Five questions for the ACC Football Kickoff

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The SEC had its fun with a four-day event, but the fun continues in the coming weeks. The ACC is the second conference on the summer media day schedule, and it gets started Sunday with players from each ACC school going through the circuit of interviews.

1. Who challenges Florida State in 2014?

The obvious answer would be Clemson, although the Tigers have some work to do after losing some explosive offensive leaders like Tajh Boyd and Sammy Watkins, and we all remember how close Clemson was to Florida State a year ago. Clemson looks to have the best overall roster after Florida State, but the Tigers will have to make a trip to Tallahassee this season in what should be the game of the year in the ACC. The question is whether or not there is anyone aside from Clemson that can rise up and give Florida State a tussle.

Miami? Virginia Tech? More on those in a bit.

2. How will Louisville’s first season in the ACC go?

This is an interesting time of transition for the Louisville program. Charlie Strong built the football program up to compete at this level but is now looking to restore the pride in the Texas football program. Watching Teddy Bridgewater go up against Florida State and Clemson would have been great to see, but now the Cardinals have to replace him as well. Bobby Petrino has returned to the program and is already changing things up with all-black alternate uniforms for the season opener and ACC-debut against Miami. Petrino is also looking to prove his wild hog days are behind him and to prove he can keep Louisville among the leaders in the new conference. The future looks bright for Louisville athletics, and the Cardinals could be in the top half of their division. How they stack up against Florida State and Clemson will be just the right measuring stick needed.

3. What about the other Big East alums?

This will be year two in the ACC for Pittsburgh and Syracuse. Despite a good amount of skepticism (myself included), the ACC debuts for both schools went much better than anticipated. Both represented the conference well with postseason wins. This season there could be more coming together as well. Pittsburgh could make a legitimate run in the Coastal Division the way the schedule lines up.

As for the older Big East alums, Miami has still yet to play in an ACC Championship Game since joining the conference. Nobody would have predicted that when the Hurricanes joined the ACC a decade ago. Could this finally be the year? Virginia Tech has been much more successful, but the Hokies are looking to bounce back as well after finishing out of the AP Top 25 each of the past two seasons. The last time that happened was 1992. How do the Hokies and Hurricanes help raise the ACC’s profile? Wins in Big Ten stadiums would be a good start. Miami visits Nebraska and Virginia Tech travels to Ohio State. Boston College also gets to play USC at home after a tough bout in Los Angeles last fall.

4. Will people finally start respecting Duke, or is the magical ride over?

Duke will forever be a basketball school, at least according to Randy Edsall (probably), but the Blue Devils have been one of the more positive stories the past two years. David Cutcliffe has certainly had his work cut out for him, but despite reaching the ACC Championship Game last season there are still some doubts the success will be sustained. Duke has taken advantage of down years or roller coaster seasons at Miami, Virginia Tech and North Carolina (throw NC State into the mix if you wish), through no fault of its own, but another solid season would go a long way to erasing some doubts about the stability of the program.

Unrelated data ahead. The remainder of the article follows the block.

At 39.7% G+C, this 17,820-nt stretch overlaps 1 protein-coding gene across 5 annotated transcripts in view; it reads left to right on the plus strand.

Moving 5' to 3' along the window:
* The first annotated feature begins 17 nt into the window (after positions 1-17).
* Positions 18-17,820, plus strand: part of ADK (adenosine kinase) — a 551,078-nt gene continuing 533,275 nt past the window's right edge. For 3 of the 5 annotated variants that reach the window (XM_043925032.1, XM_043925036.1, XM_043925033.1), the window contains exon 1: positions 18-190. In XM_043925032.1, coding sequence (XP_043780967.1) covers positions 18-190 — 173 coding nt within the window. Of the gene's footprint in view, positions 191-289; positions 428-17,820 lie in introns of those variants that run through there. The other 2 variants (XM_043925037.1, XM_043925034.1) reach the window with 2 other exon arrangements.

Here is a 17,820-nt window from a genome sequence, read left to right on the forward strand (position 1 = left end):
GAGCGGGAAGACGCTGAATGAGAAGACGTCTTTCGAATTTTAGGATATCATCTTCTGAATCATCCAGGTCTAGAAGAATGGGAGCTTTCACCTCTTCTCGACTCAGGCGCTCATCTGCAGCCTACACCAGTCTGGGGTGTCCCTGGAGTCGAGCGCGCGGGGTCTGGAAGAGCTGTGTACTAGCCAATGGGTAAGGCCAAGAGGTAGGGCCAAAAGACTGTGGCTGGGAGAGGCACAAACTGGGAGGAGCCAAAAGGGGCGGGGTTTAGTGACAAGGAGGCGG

5. Where does the ACC fit in the new era of college football?

Expect ACC commissioner John Swofford to discuss the looming age of autonomy, but will he echo the statements made by SEC commissioner Mike Slive threatening to leave the current NCAA structure entirely in favor of a new Division IV? What about potential talk about an ACC Network, using a similar model to the SEC Network? Changes are coming to college football with the new College Football Playoff. All of this will be brought up over the course of the media day festivities.

What do you want to see answered at the ACC Football Kickoff?

Nobody placed a bid on Harbaugh’s autographed khakis

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Michigan head coach Jim Harbaugh has certainly made a name for himself over the years with his affinity for a simple pair of khakis. It is not uncommon for clothes worn by coaches to be auctioned off for a charitable reason, but any hope of bringing in big money over a pair of khakis signed by the head coach of the Wolverines came up empty in a recent auction, according to Land of 10.

The U of M Club of Detroit hoped a pair of signed khakis would be a great auction item, but the one-of-a-kind auction item had nobody biting. Perhaps it was the starting bid of $900 that kept potential bidders away. Or maybe a signed pair of pants is just not at all the kind of piece even the most devoted Michigan collector wants to add to their collection?

This is not all that unheard of given the style of the auction. Because it was a silent auction, there was never a chance to see the bidding go back-and-forth between potential suitors. HAd the pants been auctioned off in a standard auction format, the odds are the item may have been able to be sold to one lucky high bidder. The risk, however, would be not fetching the desired goal for the item. If the starting bid was lower in a regular auction, there is no guarantee it would have reached the desired $900 goal.